Given the long dominance of body-soul dualism in Christian thought, why would one believe monism/physicalism to be true? While, again, adequate discussion of this point escapes the scope of this article, we nevertheless point to two important reasons. First, within modern psychology and neuroscience, dualism is increasingly an incoherent position. Mental, emotional, behavioral, and religious/spiritual life is increasingly found to be aspects of what our bodies do. The mind is clearly not even exclusively a product of the brain, but is rooted in the activities of the entire body as it interacts with the physical and social world. (Here we refer the reader to Jeeves and Brown, Neuroscience, Psychology, and Religion, Templeton Press, 2009). Second, many theologians and Biblical scholars since the middle of the last century (if not before) have moved toward the view that a monist (embodied) understanding of human nature is more compatible with biblical teaching and less contaminated by Platonic philosophical categories. (Here see Joel Green, Body, Soul, and Human Life, Baker Academic, 2008).
If we are indeed physical beings, then what does this mean for spiritual flourishing? If we do not have an inner self or soul to cultivate, what does it mean to be spiritual? In the context of a holistic and physical understanding of humankind, spirituality becomes relational, involving outward relations with God and with our neighbor. “Love the Lord with all your heart . . . and love your neighbor as yourself” (Matt 22:37–39). “And what does the Lord require of you? To act justly and to love mercy and to walk humbly with your God” (Micah 6:8).
Much of the literature on spirituality presumes that we must begin inside where the soul meets God. To love God is to be in an inner state of relationship marked by a subjective feeling of closeness to God. But if what is inside is complex supportive physiology, then the God whom we are to meet in prayer and meditation is not to be found within us but outside us and between us. This is not to deny the mystery that God who is spirit communicates with his material creation, but rather to suggest that we must look out (rather than in) to find where God is working and where his presence and activity can be most clearly discerned. Then, to flourish spiritually we must find (through prayer, meditation, reading, and Bible study within a discerning community) how we can relate to and become involved with the means and manners of God’s redemptive work. The evidence of flourishing is not an inward feeling state, but participation with God in sustaining his creation, working for a just society, and caring for his people. Spiritual flourishing is not inward, individualistic, and subjective, but outward, communal, and objective—it is marked by a Kingdom life!
This brings us to the next part of the great commandment—love of others. If we are bodies (not soul-bodies), spiritual flourishing has to do with the nature of social and physical relationships. Spiritual flourishing is the thriving of the whole-person-in-context, including the thriving of the immediate community. Thus, attention is turned outward toward how others are doing within the context of their whole lives (physical, economic, mental, and relational), and how they are (or are not) enmeshed in a community reflective of the Kingdom of God.
This embodied spiritual flourishing can only occur in communities of persons, most particularly the church. Therefore, we must recognize our responsibility for one another, and we must be open to let others be responsible for us! However, because of our usual bent toward individuality, it is too easy for us to let the church become only a means of individual spiritual nourishment that is nice if you can make it, but not critical to spiritual life. When spirituality becomes disconnected from a community, the church, it ends up being a form of heroic quest in which each individual travels alone in his or her own inner spiritual world. This may help explain the drop in nationwide church attendance. But understood as embodied, spiritual flourishing would necessarily have to develop within the context of a spiritually flourishing community—that is, within a community characterized by deep and meaningful relationships with one another and with God.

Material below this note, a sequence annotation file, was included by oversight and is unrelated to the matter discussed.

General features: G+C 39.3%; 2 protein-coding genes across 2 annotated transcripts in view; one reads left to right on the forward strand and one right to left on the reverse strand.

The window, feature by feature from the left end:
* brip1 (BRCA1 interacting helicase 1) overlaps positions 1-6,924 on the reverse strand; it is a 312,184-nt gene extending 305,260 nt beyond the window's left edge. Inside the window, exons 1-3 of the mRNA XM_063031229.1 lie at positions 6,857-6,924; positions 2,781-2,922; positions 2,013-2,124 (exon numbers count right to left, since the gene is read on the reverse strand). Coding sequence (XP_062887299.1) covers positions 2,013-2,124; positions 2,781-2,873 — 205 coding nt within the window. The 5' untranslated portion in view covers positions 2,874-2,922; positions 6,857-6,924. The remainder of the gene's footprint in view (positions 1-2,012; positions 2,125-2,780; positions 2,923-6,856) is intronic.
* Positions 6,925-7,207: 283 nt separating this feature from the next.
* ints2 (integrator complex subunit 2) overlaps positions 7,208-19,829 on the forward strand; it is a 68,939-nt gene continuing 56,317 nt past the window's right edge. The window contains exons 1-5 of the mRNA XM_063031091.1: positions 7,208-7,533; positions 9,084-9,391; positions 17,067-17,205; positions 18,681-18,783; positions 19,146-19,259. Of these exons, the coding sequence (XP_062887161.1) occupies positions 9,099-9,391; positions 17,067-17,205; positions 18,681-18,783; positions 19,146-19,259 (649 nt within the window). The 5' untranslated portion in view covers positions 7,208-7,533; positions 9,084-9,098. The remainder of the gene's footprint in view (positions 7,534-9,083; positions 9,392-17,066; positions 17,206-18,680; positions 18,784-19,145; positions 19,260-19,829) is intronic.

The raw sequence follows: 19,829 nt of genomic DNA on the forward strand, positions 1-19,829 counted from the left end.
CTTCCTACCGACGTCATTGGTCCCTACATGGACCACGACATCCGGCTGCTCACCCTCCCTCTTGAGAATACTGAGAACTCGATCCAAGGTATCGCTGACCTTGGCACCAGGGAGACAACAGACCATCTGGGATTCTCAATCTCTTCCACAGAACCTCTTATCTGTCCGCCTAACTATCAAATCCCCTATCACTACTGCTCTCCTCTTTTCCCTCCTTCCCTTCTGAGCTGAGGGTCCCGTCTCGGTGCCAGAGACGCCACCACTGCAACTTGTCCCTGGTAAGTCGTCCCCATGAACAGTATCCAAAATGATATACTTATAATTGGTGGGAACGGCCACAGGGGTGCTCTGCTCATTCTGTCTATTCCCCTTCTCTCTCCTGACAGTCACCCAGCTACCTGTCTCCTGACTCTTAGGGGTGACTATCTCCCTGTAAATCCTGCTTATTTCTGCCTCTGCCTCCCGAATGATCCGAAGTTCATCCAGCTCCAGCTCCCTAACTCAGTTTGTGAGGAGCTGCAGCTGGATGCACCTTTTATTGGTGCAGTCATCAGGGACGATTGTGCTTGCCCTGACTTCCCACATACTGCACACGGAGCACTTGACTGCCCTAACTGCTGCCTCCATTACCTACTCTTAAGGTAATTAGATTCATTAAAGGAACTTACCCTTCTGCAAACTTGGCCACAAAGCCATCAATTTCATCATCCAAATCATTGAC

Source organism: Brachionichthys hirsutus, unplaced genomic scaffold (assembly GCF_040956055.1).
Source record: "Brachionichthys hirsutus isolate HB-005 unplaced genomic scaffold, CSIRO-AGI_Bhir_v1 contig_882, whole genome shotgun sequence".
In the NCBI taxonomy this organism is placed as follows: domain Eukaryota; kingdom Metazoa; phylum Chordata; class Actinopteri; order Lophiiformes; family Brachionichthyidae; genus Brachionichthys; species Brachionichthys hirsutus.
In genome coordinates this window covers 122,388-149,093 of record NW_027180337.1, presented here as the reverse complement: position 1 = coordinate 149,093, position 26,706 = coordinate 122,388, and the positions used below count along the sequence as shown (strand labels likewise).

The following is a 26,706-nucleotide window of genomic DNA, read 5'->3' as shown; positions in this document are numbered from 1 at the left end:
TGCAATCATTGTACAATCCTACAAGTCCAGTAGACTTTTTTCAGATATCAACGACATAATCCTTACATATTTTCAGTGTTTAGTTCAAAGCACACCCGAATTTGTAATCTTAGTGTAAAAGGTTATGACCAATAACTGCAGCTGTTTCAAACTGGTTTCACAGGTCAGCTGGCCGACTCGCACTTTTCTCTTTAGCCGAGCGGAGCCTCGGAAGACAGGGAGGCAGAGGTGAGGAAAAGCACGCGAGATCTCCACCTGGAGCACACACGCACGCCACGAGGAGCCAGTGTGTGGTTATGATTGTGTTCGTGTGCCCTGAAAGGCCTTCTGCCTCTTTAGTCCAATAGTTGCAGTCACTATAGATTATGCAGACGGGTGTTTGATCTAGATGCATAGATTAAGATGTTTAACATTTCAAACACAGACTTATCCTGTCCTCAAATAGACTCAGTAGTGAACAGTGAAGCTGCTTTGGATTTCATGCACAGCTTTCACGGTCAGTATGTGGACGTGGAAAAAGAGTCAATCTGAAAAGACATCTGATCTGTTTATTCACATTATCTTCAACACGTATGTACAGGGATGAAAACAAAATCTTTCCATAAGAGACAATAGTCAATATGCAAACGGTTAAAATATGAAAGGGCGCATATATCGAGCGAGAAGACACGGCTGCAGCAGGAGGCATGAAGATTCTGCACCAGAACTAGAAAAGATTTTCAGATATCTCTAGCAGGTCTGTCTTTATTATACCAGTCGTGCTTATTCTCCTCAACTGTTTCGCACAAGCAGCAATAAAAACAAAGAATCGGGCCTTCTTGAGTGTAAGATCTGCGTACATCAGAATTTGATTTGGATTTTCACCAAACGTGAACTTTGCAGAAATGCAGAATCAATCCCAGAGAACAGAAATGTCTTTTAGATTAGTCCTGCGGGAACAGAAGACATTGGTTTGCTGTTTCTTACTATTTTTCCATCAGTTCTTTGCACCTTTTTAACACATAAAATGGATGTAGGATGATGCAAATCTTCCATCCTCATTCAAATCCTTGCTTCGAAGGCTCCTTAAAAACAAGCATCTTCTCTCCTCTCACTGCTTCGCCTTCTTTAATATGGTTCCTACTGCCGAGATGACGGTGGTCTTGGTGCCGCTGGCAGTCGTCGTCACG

Persons with disability provide an important case-in-point. Persons who are disabled (physically, cognitively, and/or emotionally) by definition have some form and degree of difficulty flourishing on their own outside of a community that has an imagination for ways to help them thrive. However, if we believe that the primary concern of the church is the inner life of each individual Christian, it is easy to disregard the role of the church community in the flourishing of those who are disabled. We may smile at a person who is depressed or open the door for the person in a wheelchair, but more consistent, long-term, and deep involvement is too often not seen as having a claim on us as spiritual persons or as church communities.
Philosopher Alasdair MacIntyre turns the issue of disability back on each of us. He suggests that there is no such thing as discrete categories of the disabled and the non-disabled. As he says it, “There is a scale of disability on which we all find ourselves. Disability is a matter of more or less, both with respect to degree of disability and in respect to the time periods in which we are disabled.”2 It is not simply that this person or that person has some disabling condition and the rest of us do not; we are all disabled in varying ways and to different degrees in the past, now, and in the future. So an embodied sense of spiritual flourishing requires all of us to acknowledge our dependence and need for the scaffolding of our lives by communities of other persons in order to thrive and flourish.
The concept of embodied and relational spiritual flourishing, both of individuals and communities, contextualizes the biblical command to “do justice, love kindness, and walk humbly with God” (Micah 6:8). That is, we begin to see the difference between seeing to the survival and well-being of our own inner self or soul, and participating in the loving work of the God who pervades the world we inhabit and the people with whom we share God’s world.
Rather than singing “It is well with my soul!” to express our inner and individual state of being, perhaps we should be singing with Bill Withers:
Lean on me when you’re not strong.
I’ll be your friend. I’ll help you carry on.
For it won’t be long ’til I’m gonna need
Somebody to lean on.
1. This essay is based on a book in preparation by the authors tentatively entitled Human Bodies—Church Bodies to be published by Cambridge University Press.
2. Alasdair MacIntyre, Dependent Rational Animals: Why Human Beings Need the Virtues (Chicago: Open Court, 1999), 73.
This article was published in Theology, News & Notes, Spring 2010, “Human Flourishing: Reflecting the Abundance of Creation.”